I know I'm late to this party, but I read about these stars with interest and last night finally had a chance to check them out with my 155mm refractor. The seeing was rough, and Struve 1400 was flickering. I looked for a while and saw nothing, then checked the stats with the Sky Safari app on my phone. After that I began to see the faint companion pretty consistently (I had been expecting a closer, more equal pair). I'm not sure it's as bright as mag 9.8. It looked fainter to me.
I also looked at 1398, but did not split that, though it seems to be a similar pair.
--- In email@example.com, Brian Skiff <bas@...> wrote:
> Both pairs near NGC 3077 are Struve doubles, and are similar
> enough in specs that measures of them have been mixed-up in the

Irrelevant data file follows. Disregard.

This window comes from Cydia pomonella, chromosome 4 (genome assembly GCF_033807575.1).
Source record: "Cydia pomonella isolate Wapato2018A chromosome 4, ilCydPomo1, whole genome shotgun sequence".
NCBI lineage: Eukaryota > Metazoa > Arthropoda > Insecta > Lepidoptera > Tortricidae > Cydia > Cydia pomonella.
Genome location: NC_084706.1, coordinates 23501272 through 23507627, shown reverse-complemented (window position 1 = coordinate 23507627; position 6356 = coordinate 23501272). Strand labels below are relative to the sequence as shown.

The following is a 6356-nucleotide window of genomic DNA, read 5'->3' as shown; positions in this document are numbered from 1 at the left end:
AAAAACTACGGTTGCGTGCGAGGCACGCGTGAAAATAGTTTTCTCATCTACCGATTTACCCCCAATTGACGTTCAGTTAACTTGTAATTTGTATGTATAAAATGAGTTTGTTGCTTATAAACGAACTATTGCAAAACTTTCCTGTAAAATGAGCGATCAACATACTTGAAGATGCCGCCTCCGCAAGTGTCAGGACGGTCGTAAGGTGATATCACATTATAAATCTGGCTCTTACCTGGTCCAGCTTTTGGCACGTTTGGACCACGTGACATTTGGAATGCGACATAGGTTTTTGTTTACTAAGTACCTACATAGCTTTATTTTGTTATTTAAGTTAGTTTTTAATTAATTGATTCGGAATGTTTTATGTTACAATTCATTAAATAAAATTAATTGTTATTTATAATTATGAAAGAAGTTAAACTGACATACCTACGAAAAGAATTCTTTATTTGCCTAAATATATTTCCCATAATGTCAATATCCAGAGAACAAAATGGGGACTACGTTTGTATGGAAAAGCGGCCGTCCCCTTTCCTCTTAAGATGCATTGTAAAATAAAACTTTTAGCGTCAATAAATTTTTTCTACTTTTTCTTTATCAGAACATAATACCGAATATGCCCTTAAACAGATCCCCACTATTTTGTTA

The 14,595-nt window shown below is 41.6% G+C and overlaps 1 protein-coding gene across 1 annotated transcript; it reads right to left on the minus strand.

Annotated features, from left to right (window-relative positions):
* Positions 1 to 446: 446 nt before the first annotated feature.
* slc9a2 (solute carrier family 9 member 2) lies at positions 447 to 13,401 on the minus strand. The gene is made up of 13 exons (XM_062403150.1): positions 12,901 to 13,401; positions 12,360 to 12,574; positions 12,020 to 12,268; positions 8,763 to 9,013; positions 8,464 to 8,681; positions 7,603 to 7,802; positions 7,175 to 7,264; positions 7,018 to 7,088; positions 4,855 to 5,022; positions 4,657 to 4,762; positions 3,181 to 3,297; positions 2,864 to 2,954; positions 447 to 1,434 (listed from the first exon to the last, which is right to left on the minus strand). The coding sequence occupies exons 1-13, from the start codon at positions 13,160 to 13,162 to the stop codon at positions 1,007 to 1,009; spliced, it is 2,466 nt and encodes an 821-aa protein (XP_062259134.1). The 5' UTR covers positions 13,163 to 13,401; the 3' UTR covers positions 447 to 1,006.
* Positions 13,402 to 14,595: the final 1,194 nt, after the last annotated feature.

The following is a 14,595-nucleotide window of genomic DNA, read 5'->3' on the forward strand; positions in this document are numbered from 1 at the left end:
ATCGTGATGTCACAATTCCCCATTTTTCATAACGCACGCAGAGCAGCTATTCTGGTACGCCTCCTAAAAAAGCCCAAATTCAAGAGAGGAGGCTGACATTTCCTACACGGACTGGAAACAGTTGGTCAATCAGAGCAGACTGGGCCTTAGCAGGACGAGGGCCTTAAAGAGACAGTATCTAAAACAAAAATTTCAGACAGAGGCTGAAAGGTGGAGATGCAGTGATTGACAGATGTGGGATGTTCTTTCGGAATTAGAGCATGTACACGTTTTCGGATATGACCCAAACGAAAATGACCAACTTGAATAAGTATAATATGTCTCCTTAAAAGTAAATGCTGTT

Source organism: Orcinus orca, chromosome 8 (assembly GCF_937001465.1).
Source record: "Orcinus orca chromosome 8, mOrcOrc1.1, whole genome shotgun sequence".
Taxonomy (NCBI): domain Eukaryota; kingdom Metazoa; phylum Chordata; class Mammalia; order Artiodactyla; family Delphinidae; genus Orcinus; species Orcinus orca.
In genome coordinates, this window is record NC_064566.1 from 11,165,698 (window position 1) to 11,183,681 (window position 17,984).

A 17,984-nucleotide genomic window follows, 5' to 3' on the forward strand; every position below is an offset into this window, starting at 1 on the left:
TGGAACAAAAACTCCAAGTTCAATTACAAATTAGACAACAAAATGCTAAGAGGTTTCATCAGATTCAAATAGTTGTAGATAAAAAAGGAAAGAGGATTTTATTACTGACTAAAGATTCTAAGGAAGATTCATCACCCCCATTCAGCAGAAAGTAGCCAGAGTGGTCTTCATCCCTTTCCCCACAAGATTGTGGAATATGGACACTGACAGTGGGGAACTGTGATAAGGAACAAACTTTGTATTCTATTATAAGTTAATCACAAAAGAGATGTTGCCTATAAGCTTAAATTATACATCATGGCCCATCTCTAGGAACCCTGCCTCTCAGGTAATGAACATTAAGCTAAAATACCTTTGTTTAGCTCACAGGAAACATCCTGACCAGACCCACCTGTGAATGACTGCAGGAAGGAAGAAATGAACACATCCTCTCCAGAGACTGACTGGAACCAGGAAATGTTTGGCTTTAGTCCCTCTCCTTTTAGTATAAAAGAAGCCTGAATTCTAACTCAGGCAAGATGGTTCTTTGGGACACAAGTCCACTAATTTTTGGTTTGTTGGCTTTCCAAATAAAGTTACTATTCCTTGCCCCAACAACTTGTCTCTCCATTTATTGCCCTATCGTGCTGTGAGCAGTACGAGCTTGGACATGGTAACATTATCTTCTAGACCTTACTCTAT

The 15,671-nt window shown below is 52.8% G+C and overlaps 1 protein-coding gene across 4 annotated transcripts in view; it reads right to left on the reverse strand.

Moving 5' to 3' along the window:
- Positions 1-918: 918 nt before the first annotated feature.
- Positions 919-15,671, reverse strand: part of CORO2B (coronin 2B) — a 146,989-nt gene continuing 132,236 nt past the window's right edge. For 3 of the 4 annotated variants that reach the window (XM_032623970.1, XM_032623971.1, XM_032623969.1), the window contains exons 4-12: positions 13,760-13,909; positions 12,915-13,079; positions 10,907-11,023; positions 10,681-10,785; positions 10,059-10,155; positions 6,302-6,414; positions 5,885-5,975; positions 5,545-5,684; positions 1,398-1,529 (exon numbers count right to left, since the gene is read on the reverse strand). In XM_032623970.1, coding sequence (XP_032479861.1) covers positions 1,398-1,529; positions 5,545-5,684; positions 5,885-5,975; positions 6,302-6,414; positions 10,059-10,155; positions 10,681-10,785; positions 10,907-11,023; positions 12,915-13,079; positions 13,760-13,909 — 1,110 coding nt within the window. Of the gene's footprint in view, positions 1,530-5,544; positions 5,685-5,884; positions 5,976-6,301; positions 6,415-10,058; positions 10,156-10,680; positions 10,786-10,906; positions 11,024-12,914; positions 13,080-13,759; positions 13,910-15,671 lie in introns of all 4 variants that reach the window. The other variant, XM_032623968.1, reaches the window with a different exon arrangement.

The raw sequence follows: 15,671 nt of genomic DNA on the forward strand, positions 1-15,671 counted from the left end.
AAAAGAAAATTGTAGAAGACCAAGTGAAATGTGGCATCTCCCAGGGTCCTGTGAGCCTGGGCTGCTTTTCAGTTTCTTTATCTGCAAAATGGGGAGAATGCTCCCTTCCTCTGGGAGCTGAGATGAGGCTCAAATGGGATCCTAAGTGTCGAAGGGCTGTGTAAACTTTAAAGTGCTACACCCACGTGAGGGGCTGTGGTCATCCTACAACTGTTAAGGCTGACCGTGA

> literature. The one to the west is Struve 1398 and the one north
> is Struve 1400. Both have recent observations in the WDS, and both
> are physical pairs. Indeed Struve 1400 has a third
> common-proper-motion companion located about 10' NW as well.
> The WDS lists the magnitudes, cribbed from Tycho-2, as 8.0 and 9.8
> for Struve 1400 (to the north), and 8.1 and 11.4 for Struve 1398.
> Current separation and position-angles are:
> Struve 1400: 3".2 in pa 226 (2011)
> Struve 1398: 3".6 in pa 106 (2006)
> Struve discovered the pairs with a 9-inch refractor, and Struve 1400
> was at only 1".8 separation back then (1832), so they can't be
> too hard to resolve visually. Struve 1398 definitely has larger
> delta-magnitude, and a good way to overcome that is simply to use
> higher power.